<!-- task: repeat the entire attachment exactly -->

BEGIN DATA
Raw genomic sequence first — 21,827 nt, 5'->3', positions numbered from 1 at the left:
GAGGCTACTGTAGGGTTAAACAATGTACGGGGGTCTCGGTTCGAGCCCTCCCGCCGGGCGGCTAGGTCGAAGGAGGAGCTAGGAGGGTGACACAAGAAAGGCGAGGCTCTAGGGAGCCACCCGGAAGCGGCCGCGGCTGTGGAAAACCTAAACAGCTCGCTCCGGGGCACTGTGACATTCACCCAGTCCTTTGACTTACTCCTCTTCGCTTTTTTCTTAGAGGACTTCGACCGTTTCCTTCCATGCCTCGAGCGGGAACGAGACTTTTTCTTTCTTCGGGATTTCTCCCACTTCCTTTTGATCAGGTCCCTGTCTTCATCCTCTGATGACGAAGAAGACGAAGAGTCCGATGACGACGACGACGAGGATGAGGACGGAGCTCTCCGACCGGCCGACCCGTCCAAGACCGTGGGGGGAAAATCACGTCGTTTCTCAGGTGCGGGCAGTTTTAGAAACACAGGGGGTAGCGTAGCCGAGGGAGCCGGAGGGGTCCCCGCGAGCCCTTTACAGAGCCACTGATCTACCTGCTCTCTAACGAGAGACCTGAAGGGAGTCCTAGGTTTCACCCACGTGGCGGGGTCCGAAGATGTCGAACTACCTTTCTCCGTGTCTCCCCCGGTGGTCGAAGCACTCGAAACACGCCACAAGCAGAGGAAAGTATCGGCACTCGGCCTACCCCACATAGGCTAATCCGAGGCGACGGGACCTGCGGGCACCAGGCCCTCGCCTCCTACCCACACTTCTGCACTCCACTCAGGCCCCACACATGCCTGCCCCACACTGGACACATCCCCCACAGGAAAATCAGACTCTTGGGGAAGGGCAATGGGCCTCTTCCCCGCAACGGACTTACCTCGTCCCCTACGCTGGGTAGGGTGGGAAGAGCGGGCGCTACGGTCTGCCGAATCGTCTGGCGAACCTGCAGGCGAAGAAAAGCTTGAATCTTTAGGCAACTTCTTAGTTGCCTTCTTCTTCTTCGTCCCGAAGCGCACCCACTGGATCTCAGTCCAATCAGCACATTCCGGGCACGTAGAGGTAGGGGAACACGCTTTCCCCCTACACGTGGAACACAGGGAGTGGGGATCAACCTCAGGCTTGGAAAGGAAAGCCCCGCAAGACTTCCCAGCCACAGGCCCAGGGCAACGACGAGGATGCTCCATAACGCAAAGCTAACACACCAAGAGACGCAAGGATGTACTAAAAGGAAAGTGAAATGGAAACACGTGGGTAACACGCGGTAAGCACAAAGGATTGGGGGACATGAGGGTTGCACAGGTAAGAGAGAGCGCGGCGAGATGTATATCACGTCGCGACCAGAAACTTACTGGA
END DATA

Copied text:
Raw genomic sequence first — 21,827 nt, 5'->3', positions numbered from 1 at the left:
GAGGCTACTGTAGGGTTAAACAATGTACGGGGGTCTCGGTTCGAGCCCTCCCGCCGGGCGGCTAGGTCGAAGGAGGAGCTAGGAGGGTGACACAAGAAAGGCGAGGCTCTAGGGAGCCACCCGGAAGCGGCCGCGGCTGTGGAAAACCTAAACAGCTCGCTCCGGGGCACTGTGACATTCACCCAGTCCTTTGACTTACTCCTCTTCGCTTTTTTCTTAGAGGACTTCGACCGTTTCCTTCCATGCCTCGAGCGGGAACGAGACTTTTTCTTTCTTCGGGATTTCTCCCACTTCCTTTTGATCAGGTCCCTGTCTTCATCCTCTGATGACGAAGAAGACGAAGAGTCCGATGACGACGACGACGAGGATGAGGACGGAGCTCTCCGACCGGCCGACCCGTCCAAGACCGTGGGGGGAAAATCACGTCGTTTCTCAGGTGCGGGCAGTTTTAGAAACACAGGGGGTAGCGTAGCCGAGGGAGCCGGAGGGGTCCCCGCGAGCCCTTTACAGAGCCACTGATCTACCTGCTCTCTAACGAGAGACCTGAAGGGAGTCCTAGGTTTCACCCACGTGGCGGGGTCCGAAGATGTCGAACTACCTTTCTCCGTGTCTCCCCCGGTGGTCGAAGCACTCGAAACACGCCACAAGCAGAGGAAAGTATCGGCACTCGGCCTACCCCACATAGGCTAATCCGAGGCGACGGGACCTGCGGGCACCAGGCCCTCGCCTCCTACCCACACTTCTGCACTCCACTCAGGCCCCACACATGCCTGCCCCACACTGGACACATCCCCCACAGGAAAATCAGACTCTTGGGGAAGGGCAATGGGCCTCTTCCCCGCAACGGACTTACCTCGTCCCCTACGCTGGGTAGGGTGGGAAGAGCGGGCGCTACGGTCTGCCGAATCGTCTGGCGAACCTGCAGGCGAAGAAAAGCTTGAATCTTTAGGCAACTTCTTAGTTGCCTTCTTCTTCTTCGTCCCGAAGCGCACCCACTGGATCTCAGTCCAATCAGCACATTCCGGGCACGTAGAGGTAGGGGAACACGCTTTCCCCCTACACGTGGAACACAGGGAGTGGGGATCAACCTCAGGCTTGGAAAGGAAAGCCCCGCAAGACTTCCCAGCCACAGGCCCAGGGCAACGACGAGGATGCTCCATAACGCAAAGCTAACACACCAAGAGACGCAAGGATGTACTAAAAGGAAAGTGAAATGGAAACACGTGGGTAACACGCGGTAAGCACAAAGGATTGGGGGACATGAGGGTTGCACAGGTAAGAGAGAGCGCGGCGAGATGTATATCACGTCGCGACCAGAAACTTACTGGA